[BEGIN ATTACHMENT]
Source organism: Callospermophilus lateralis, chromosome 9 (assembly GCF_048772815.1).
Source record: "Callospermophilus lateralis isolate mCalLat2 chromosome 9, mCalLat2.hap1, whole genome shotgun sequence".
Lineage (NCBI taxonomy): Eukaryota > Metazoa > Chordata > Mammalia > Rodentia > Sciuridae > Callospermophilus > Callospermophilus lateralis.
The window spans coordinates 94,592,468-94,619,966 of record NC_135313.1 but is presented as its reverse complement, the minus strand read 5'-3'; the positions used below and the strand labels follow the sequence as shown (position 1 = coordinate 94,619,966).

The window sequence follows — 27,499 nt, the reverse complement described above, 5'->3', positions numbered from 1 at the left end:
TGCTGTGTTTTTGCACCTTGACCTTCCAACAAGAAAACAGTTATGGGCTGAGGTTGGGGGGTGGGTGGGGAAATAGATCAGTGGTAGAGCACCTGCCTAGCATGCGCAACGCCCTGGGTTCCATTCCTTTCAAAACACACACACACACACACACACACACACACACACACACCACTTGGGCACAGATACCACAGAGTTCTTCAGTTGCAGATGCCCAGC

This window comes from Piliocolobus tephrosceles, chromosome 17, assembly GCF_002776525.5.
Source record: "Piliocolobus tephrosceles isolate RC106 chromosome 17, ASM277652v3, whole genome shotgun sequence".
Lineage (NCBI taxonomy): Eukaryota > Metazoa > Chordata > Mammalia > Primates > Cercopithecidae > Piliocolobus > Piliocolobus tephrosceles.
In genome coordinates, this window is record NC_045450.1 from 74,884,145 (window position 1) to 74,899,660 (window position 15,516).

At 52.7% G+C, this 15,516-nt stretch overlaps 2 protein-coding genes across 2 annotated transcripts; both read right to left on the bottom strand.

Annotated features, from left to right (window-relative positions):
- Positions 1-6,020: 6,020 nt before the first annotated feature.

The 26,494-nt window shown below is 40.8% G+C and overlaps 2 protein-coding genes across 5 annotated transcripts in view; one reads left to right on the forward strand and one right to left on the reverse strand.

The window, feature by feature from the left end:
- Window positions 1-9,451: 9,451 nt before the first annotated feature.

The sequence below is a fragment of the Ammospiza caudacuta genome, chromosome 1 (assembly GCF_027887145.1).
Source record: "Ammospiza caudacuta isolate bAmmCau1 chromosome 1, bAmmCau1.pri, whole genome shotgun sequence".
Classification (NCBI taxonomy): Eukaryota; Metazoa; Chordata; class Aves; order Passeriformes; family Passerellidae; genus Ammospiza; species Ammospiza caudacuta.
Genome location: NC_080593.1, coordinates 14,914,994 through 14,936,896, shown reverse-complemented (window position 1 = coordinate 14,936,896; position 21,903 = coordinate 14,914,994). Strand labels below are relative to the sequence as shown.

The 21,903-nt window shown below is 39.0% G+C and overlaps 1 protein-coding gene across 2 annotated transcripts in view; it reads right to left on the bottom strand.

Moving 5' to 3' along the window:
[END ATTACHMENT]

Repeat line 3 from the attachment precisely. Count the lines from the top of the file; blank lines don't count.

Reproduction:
Lineage (NCBI taxonomy): Eukaryota > Metazoa > Chordata > Mammalia > Rodentia > Sciuridae > Callospermophilus > Callospermophilus lateralis.